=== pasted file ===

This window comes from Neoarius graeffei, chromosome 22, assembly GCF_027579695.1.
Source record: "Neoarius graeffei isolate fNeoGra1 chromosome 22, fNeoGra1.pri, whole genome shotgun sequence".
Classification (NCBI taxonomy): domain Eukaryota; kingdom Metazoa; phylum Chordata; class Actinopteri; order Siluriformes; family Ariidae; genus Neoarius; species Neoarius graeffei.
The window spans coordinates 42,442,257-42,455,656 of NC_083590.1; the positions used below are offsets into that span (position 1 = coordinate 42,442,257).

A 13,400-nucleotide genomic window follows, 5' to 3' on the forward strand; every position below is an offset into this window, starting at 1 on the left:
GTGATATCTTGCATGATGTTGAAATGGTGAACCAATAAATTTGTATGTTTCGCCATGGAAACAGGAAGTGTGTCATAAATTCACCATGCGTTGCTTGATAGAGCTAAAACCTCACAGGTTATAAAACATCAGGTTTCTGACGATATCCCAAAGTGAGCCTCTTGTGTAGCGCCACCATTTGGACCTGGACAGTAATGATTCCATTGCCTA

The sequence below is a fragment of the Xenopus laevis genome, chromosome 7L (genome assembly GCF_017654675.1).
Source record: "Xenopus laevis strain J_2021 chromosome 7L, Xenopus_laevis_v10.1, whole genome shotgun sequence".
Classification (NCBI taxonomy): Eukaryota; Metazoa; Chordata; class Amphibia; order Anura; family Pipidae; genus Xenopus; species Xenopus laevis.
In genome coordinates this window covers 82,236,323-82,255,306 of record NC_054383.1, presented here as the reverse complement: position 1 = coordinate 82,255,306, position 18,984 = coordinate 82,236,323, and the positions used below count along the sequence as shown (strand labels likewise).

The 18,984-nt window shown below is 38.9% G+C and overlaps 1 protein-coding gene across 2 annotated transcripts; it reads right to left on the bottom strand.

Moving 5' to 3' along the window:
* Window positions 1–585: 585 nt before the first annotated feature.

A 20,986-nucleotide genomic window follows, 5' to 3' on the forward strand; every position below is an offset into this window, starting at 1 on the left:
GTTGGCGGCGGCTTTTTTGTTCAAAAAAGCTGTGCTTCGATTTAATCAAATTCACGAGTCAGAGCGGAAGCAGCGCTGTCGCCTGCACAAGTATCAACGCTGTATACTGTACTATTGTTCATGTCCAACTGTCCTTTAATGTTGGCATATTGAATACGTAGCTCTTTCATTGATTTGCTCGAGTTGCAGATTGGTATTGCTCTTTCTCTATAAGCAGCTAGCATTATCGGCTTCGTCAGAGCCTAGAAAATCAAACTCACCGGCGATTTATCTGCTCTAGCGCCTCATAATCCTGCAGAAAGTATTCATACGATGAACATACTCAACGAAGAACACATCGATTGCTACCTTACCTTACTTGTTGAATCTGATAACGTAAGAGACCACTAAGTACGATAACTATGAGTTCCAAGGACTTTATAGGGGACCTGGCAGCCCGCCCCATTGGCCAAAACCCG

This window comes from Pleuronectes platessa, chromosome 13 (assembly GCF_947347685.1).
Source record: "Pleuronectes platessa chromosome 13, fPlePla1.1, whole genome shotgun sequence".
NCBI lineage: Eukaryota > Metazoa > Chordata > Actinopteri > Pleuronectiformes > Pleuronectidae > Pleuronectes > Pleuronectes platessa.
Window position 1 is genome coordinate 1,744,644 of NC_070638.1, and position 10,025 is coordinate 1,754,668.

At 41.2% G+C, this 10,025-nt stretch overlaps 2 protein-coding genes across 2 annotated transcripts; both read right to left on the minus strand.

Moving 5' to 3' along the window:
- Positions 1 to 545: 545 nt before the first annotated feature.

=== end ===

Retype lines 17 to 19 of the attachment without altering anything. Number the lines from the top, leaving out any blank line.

Source record: "Pleuronectes platessa chromosome 13, fPlePla1.1, whole genome shotgun sequence".
NCBI lineage: Eukaryota > Metazoa > Chordata > Actinopteri > Pleuronectiformes > Pleuronectidae > Pleuronectes > Pleuronectes platessa.
Window position 1 is genome coordinate 1,744,644 of NC_070638.1, and position 10,025 is coordinate 1,754,668.